FTP Firewall Fix

My IPv6 FTP server was easy to access from within my LAN, but after I got to work, I realized I couldn’t complete a transfer, even in passive mode. In passive mode, the client must be able to initiate a command connection on port 21, but also it must be able to initiative a data connection on some other random unprivileged port. I opened up port 21 of course, but my firewall was blocking all the other ports.

So, I needed to open up some unprivileged ports, but which ones. I suppose I could open up all of them, but that seemed excessive. I believed 1000 ports would be enough. So, in /etc/vsftpd.conf on the ftp server, I set a passive port range of between 10000 and 11000:


Then I created a rule in the libreCMC firewall router, to allow access to these ports for traffic heading to the FTP server.

Screenshot from 2018-04-23 19-04-48.png

I was confused at first about how to create a rule with a port range rather than just a single port. But it is as simple as putting a range (e.g., 10000-11000) into the port field.

So, now my FTP server is accessible from the Internet in PASV (passive) mode, though still only through IPv6:

ftp://lavender.qlfiles.net or

ftpes://lavender.qlfiles.net (encrypted, through FileZilla).

For a good read on Active vs. Passive FTP, see Active FTP vs. Passive FTP, a Definitive Explanation.


The darkstat package in libreCMC is useful as a low resource method of tracking overall bandwidth usage up through the last month. darkstat tracks stats of your network usage on an interface, and displays them as 1 minute, 1 hour, 1 day, and 1 month graphs:

Screenshot from 2018-04-17 19-09-10

It doesn’t seem to use much processing resources, about 1% CPU load on my 300Mhz GL-AR300M router. The LuCi interface does have a nice bandwidth graph display built in, but it only displays a 3 minute window. So, this seems like a useful tool, especially as it does not require much CPU resources and has a package size of only about 40KB.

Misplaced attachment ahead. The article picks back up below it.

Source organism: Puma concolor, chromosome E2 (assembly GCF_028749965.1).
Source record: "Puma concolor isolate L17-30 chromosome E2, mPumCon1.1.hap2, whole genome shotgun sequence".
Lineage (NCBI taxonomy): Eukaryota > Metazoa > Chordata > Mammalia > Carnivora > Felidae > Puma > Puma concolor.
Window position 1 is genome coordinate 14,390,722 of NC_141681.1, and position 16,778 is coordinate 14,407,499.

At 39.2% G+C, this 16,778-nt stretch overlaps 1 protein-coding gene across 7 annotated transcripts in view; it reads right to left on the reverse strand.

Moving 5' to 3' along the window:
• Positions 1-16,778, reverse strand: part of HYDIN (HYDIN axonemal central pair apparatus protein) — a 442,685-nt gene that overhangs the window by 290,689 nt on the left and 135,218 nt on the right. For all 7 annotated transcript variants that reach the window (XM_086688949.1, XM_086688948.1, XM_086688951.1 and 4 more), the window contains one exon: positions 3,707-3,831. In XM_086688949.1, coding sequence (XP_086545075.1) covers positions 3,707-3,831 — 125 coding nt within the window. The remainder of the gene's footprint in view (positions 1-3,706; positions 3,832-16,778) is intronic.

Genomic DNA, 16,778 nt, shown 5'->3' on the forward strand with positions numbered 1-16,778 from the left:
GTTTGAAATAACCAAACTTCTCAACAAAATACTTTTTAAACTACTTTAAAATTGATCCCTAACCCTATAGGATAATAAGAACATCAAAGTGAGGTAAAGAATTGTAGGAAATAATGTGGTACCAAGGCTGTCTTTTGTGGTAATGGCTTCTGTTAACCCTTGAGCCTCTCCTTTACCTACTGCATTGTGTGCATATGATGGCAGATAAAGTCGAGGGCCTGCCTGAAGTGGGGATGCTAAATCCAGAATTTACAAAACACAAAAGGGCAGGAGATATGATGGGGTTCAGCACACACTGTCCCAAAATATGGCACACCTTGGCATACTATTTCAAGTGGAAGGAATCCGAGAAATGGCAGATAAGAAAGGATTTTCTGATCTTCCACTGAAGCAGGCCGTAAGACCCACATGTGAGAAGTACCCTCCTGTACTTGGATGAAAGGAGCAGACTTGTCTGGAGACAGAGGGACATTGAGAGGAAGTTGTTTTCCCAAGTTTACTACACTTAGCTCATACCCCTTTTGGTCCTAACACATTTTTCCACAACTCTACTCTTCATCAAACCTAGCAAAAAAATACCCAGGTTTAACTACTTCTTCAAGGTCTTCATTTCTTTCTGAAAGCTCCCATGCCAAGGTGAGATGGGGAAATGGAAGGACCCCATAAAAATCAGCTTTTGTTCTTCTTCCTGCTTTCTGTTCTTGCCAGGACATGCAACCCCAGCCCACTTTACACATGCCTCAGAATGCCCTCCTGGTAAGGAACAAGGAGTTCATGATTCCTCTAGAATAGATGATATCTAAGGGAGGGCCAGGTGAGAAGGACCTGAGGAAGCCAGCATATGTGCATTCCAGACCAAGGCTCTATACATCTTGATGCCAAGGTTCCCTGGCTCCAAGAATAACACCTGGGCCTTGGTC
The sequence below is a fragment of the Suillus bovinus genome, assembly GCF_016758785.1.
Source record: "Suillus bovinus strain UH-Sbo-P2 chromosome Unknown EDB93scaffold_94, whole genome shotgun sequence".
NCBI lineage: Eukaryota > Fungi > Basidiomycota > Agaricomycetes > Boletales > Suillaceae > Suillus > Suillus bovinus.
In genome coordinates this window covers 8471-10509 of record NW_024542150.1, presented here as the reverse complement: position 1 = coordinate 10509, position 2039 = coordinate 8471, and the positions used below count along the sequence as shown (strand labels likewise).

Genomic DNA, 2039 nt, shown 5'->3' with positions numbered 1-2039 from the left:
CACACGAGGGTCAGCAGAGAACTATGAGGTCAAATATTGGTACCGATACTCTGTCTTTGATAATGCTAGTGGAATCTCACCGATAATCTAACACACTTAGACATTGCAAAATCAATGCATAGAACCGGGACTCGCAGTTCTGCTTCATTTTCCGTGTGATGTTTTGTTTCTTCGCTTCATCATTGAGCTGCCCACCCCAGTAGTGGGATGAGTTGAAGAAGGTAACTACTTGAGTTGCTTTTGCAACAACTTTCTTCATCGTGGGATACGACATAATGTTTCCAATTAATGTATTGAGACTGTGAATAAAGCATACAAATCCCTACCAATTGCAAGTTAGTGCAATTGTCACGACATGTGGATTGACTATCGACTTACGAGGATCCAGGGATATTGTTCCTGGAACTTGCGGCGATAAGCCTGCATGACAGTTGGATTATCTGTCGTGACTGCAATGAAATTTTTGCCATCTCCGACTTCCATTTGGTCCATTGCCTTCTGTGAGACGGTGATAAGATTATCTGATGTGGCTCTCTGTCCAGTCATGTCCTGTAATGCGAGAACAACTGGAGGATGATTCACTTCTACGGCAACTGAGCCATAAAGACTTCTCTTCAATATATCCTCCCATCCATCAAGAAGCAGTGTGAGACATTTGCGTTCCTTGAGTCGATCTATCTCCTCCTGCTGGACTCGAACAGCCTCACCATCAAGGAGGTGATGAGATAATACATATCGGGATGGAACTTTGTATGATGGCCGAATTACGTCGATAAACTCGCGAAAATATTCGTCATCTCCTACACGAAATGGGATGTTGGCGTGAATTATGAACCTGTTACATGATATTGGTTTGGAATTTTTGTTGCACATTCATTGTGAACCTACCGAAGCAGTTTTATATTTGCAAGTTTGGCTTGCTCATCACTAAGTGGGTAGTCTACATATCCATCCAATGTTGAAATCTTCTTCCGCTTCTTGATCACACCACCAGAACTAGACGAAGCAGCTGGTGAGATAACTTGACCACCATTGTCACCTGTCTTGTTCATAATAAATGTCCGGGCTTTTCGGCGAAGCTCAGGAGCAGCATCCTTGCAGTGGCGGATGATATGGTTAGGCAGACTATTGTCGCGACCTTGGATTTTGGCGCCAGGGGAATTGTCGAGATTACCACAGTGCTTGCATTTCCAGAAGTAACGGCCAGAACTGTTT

In theory, you could use this for analysis and logging of traffic, because of the hosts tracking and logging functionality.

Screenshot from 2018-04-17 19-10-11If you click on a host record you get port and protocol information.

Screenshot from 2018-04-17 19-12-04

This is a tricky, though, as darkstat doesn’t index the host information by time. So, you are just getting running totals from since darkstat started. However, you can send POSIX signals to the daemon which will cause it to clear out its host memory tables and/or log the data to a file. The logging though requires some tweaking to the darkstat command line arguments. In libreCMC, the command line arguments are translated to a config file at /etc/config/darkstat. It seems, though, that the config file does not support the logging options, so you would find yourself tweaking the init.d file. And then you would need scripts to send the signals and delete old logs and so forth. Also, you probably would want to tweak the config file some more to filter out traffic on just the local network, or change over to the wan interface. In summary, you could log lots of useful host data, but you’ll have to do some configuration and scripting to get there.


libreCMC has an iftop package. It is a program which allows you to watch your connections and their bandwidth usage in real time. It does not run in the Web interface, but rather you ssh into the router and run it on the console.

Screenshot from 2018-04-16 17-39-57

It lists the the source and destination of each connection, as well as the bandwidth rate each direction. It also can display bar graphs to give you a visual on the relative bandwidth usage. And it has a few options for sorting and displaying the connections which can be useful.

Screenshot from 2018-04-16 17-27-32.png